We used these resources:
  • The Ordinary Parent's Guide to Teaching Reading by Jessie Wise and Sara Buffington. We bought this book because we knew we'd be homeschooling. My husband started going through the lessons with her in the evenings, and she really enjoyed it and took to it right away. She finished the entire book in about six months. 
  • Hooked on Phonics Readers. We found a used set of kindergarten Hooked on Phonics books at a library book sale and gave them to Miss Muffet one at a time. She would practice sounding out the words and reading punctuation and using proper expression until she mastered the book. Then we would make a video of her reading the book and give her the next one in the series. She loved making the videos and was always thrilled to start a new book.
I really think any set of phonics readers would do the job. Practicing sounding out words in context is the key; I don't think it matters much which phonics books you use to get that practice.  We stumbled upon the Hooked on Phonics ones, and they worked great, but they aren't great works of literature or anything. The purpose of these books is to build up the skills required to read better books. Parents in the library used to complain that phonics readers were boring, but Miss Muffet definitely didn't think so. They were the first books she could read, and that made them very special to her.  


Now that she has basic reading skills, we mostly just make sure to supply Miss Muffet with books to reinforce what she has learned and to keep challenging her. 
  • McGuffey Readers. When we ran out of Hooked on Phonics books, we moved on to these old-fashioned readers. When she was reading the Primer and First Reader, they were a little too easy for her, and she went through them fairly quickly. She is now in the Fourth Reader and things are moving a bit more slowly as we work on strengthening her comprehension skills. 
  • I Can Read Books. Once she was through the first couple of McGuffey books, Miss Muffet was ready to read "real" books with more plot and characterization. The first one she read, with lots of help, was The Fire Cat by Esther Averill. After that, we started giving her different I Can Read titles, and some easy reader books from other publishers' series. Some were almost as easy as the Hooked on Phonics readers; others were intentionally beyond her level so she could be exposed to new words. At this point, she has ready pretty much every I Can Read book up to level 2. Now we try to have her read one I Can Read book that she has previously read and one that is new to her every day after her nap.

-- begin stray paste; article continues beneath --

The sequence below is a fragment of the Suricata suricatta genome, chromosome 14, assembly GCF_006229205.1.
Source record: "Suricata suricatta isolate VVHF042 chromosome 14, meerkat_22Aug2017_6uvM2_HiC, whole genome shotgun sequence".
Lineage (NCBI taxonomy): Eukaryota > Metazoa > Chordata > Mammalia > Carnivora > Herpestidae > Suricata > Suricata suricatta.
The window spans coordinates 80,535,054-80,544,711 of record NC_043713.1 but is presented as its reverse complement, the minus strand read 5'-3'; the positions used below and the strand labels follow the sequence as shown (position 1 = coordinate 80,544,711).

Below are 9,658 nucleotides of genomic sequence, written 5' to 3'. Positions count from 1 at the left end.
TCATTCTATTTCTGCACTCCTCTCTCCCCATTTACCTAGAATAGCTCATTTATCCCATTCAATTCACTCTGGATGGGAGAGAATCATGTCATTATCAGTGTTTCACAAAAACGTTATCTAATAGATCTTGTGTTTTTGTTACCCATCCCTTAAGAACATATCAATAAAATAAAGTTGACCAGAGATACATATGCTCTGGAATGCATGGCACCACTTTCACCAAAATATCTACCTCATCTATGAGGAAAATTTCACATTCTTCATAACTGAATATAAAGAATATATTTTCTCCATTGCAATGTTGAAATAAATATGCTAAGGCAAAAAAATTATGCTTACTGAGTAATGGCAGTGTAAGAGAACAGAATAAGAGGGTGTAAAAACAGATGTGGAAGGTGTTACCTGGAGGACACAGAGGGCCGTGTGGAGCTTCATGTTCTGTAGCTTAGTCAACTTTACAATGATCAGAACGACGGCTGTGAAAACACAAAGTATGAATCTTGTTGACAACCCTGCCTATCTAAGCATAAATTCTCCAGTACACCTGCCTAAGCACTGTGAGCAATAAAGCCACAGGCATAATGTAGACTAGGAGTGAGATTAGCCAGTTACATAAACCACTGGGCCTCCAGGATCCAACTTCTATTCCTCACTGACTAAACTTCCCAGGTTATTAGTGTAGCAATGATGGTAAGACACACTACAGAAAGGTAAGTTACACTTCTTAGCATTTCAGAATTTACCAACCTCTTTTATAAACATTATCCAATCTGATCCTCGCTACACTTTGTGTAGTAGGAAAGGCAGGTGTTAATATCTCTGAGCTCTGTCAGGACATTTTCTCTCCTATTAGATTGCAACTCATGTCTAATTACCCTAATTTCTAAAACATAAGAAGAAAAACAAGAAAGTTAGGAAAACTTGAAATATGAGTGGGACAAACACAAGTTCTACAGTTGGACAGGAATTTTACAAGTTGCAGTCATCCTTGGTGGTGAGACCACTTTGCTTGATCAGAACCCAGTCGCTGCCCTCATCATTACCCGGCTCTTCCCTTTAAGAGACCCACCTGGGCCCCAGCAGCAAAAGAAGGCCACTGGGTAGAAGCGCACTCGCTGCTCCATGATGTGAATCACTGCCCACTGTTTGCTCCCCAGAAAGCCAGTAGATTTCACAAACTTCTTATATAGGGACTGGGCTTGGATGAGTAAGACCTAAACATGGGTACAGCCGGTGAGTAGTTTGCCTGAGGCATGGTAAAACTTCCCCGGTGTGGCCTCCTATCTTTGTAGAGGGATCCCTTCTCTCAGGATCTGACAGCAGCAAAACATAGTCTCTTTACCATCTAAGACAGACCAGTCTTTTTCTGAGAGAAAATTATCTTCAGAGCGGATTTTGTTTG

• Beginning chapter books. To keep challenging her, we have also introduced some beginning chapter books into the mix. Little House on the Prairie and Betsy's Little Star by Carolyn Haywood were her first two. We don't worry a lot about reading level, but my best guess is that she is capable of reading around a third grade level right now, sometimes with some extra help with vocabulary and comprehension. 
I still read aloud to Miss Muffet a lot, and sometimes we read books together, taking turns and pausing every so often to discuss what we've read. She also reads to me, and to her siblings, a fair amount, in addition to reading to herself. You can keep up with her reading journey (and with what her siblings are enjoying) in real time by following my weekly Read-at-Home Kids Reports.


  1. WOW, this is a great post. I have looked up about when young readers learn to read as part of some research and this would have been handy to have.

  2. Thanks! This is really helpful.